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Give your VDI users the memory they need with server technology from Dell EMC and Intel - Summary

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Intel Optane DC persistent memory in a Dell EMC PowerEdge R740xd server with 2nd Generation Intel Xeon Scalable processors

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Give your VDI users the memory they need with server technology from Dell EMC and Intel - Summary

  1. 1. Give your VDI users the memory they need with server technology from Dell EMC and Intel Intel Optane DC persistent memory in a Dell EMC PowerEdge R740xd server with 2nd Generation Intel Xeon Scalable processors Vital to industries like healthcare, education, finance, and more, virtual desktop infrastructure (VDI) enables users to access their company desktop regardless of where they happen to be sitting. Traditionally, individual VDI users have just a few gigabytes of RAM to work with. As a VDI user approaches their memory limit, they may experience frustrating slowdowns that impact their work and any customers they serve. Banking customers may grow impatient with slow service. Students may accomplish less during in-class assignments. A healthcare patient could be left waiting as a nurse tries to access their chart, causing compounding schedule delays in the clinic. A VDI solution that provides more memory to each user could result in improved user experience, greater customer satisfaction, and more productivity. Supporting more users per server could also enable you to cut down on the number of servers in your data center. At Principled Technologies, we compared VDI performance between a Dell EMC™ PowerEdge™  R730xd , a newer PowerEdge R740xd, and a PowerEdge R740xd with Intel® Optane™ persistent memory and powered by 2nd Generation Intel Xeon® Scalable Processors. The new solution with Intel Optane technology enabled us to support 75 VDI users—3.75 times as many users as a legacy solution and 2.5 times as many as the same server without Intel Optane memory. with Intel Optane compared to a legacy solution* *Comparison between the Dell EMC PowerEdge R730 and the Dell EMC PowerEdge R740xd with Intel Optane Executive summary Give your VDI users the memory they need with server technology from Dell EMC and Intel October 2019 A Principled Technologies report: Hands-on testing. Real-world results.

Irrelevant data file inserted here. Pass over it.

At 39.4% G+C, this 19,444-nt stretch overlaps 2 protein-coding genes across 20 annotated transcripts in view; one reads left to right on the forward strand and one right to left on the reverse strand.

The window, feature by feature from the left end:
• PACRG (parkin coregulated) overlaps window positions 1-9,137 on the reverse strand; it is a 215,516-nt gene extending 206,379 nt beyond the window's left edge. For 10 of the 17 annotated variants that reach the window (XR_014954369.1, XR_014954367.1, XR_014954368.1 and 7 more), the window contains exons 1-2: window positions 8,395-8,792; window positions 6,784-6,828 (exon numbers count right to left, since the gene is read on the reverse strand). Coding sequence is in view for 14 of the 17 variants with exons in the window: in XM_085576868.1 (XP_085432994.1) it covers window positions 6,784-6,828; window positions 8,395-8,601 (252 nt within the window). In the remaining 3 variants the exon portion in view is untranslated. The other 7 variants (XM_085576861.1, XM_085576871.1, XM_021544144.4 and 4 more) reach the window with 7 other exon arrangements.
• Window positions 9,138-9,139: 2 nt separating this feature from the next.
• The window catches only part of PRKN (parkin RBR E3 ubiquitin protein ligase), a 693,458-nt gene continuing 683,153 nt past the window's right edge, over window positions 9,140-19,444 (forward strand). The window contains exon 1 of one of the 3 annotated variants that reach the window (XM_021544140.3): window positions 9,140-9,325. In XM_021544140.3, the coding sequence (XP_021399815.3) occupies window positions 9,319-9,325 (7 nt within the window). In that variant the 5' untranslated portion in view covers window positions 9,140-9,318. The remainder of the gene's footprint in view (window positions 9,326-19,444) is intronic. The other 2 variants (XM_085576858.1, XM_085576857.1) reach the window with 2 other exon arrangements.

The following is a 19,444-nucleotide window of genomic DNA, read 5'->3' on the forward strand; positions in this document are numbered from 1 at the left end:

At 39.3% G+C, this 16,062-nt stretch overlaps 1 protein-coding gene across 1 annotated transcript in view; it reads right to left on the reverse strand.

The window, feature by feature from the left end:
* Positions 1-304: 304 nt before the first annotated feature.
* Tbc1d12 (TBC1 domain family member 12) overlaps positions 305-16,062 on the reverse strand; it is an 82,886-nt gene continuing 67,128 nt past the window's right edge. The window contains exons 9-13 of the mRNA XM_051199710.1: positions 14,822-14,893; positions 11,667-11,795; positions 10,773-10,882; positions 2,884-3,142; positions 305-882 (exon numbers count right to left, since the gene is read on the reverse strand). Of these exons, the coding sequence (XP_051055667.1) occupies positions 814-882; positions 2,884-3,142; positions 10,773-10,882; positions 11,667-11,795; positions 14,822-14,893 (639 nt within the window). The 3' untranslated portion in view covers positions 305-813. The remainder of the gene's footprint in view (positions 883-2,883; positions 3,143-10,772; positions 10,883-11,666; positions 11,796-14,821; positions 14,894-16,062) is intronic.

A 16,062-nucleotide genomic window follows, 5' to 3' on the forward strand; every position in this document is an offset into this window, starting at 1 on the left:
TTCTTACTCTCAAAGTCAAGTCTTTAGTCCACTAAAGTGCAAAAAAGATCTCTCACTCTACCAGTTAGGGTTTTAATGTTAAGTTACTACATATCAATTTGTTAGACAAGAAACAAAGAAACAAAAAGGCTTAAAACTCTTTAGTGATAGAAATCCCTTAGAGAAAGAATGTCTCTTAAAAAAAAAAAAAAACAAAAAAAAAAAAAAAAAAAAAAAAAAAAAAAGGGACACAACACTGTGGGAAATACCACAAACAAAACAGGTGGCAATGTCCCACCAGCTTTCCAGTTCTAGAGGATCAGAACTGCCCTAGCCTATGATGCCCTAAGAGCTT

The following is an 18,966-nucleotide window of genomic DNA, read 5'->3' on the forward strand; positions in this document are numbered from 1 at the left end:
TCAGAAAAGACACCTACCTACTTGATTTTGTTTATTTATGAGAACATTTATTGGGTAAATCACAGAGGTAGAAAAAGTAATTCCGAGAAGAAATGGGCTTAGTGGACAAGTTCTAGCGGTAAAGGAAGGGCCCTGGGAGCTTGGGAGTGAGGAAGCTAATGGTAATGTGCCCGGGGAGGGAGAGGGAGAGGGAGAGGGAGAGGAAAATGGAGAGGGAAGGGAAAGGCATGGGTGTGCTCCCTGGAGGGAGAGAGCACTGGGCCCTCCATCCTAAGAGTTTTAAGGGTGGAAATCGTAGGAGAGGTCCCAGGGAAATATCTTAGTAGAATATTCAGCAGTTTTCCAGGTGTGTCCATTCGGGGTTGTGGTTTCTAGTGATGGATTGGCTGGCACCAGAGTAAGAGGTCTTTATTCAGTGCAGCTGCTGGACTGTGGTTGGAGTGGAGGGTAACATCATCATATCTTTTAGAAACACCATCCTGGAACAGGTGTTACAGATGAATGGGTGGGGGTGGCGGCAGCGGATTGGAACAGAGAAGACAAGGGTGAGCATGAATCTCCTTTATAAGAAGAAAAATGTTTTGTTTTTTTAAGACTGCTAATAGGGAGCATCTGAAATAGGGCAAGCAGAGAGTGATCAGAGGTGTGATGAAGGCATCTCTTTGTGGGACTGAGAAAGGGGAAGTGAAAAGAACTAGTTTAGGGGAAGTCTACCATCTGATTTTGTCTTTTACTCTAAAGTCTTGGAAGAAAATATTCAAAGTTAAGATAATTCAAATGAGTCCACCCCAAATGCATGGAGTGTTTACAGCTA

2. 2. What is Intel Optane persistent memory? According to Intel, the act of data passing back and forth between storage and RAM incurs a considerable penalty to latency and bandwidth—consequences that can carry over to your customers and end users. Intel Optane DC persistent memory acts as a hybrid of storage and RAM, potentially reducing the latency and bandwidth penalties of moving data around separate server components.1 Why does Intel Optane technology matter? Today’s VDI users perform more memory-intensive tasks than in the past, such as opening multiple internet browser tabs and windows. This common habit eats up memory quickly. Intel Optane DC persistent memory allows a system to reach memory capacities well beyond what is possible with traditional RAM. This relieves stress on the system, enabling more efficient use of server resources. What we found We assessed each server solution by using load-testing software from VMware View Planner to create a large number of synthetic VDI users. The Dell EMC PowerEge R740xd server with Intel Optane DC persistent memory achieved 3.75 times as many users as the legacy server and 2.5 times as many as the PowerEdge R740xd without Intel Optane technology. A difference this large could enable you to cut down on the physical infrastructure in your data center as your virtual infrastructure paves the way for more happy users. Or, it could allow your business to grow without physically expanding its data center or threatening the customer satisfaction you’ve worked hard to achieve. Making better use of resources Managing server resources well demands a delicate balance. Underutilizing resources means you aren’t getting the performance you’ve paid for, while using resources to the point of saturation can lead to increased downtime or slow user experiences. Using 70 to 90 percent of critical resources, notably CPU and RAM, is generally a good range to target. In our tests, the two server configurations that lacked Intel Optane DC persistent memory used just 50 percent of their CPU capacity, yet nearly 100 percent of their memory. In the real world, this memory saturation would cause VDI user sessions to slow, freeze, and stop working. Intel Optane DC persistent memory delivered a much better balance that enabled the server to take full advantage of its resources. The result in our tests was an increase of up to 3.75 times the number of VDI users, a figure that could help you get more from your data center investment. Conclusion In our tests, a Dell EMC PowerEdge R740xd server with Intel Optane DC persistent memory supported 3.75 times as many users as a legacy PowerEdge R730xd solution, and 1.5 times more than the PowerEdge R740xd without Intel Optane DC persistent memory. With the ability to support more VDI users—and especially high-memory VDI users—your business could improve its services and even cut down on the number of servers taking up space in your data center. Dell EMC PowerEdge R730xd Dell EMC PowerEdge R740xd Dell EMC PowerEdge R740xd w/ Intel Optane DC persistent memory Average CPU (%) 0% 10% 20% 30% 40% 50% 60% 70% 80% 90% 100% Max memory (%) Resources saturated Resources underutilized Ideal resource usage Percent resource utilization 1 “Second Generation Intel Xeon Scalable Processors,” accessed October 16, 2019, https://www.intel.com/content/www/us/en/products/docs/ processors/xeon/2nd-gen-xeon-scalable-processors-brief.html. Read the report at http://facts.pt/3iqjmxu Principled Technologies is a registered trademark of Principled Technologies, Inc. All other product names are the trademarks of their respective owners. For additional information review the report. Principled Technologies® Facts matter.®Principled Technologies® Facts matter.® Give your VDI users the memory they need with server technology from Dell EMC and Intel October 2019 | 2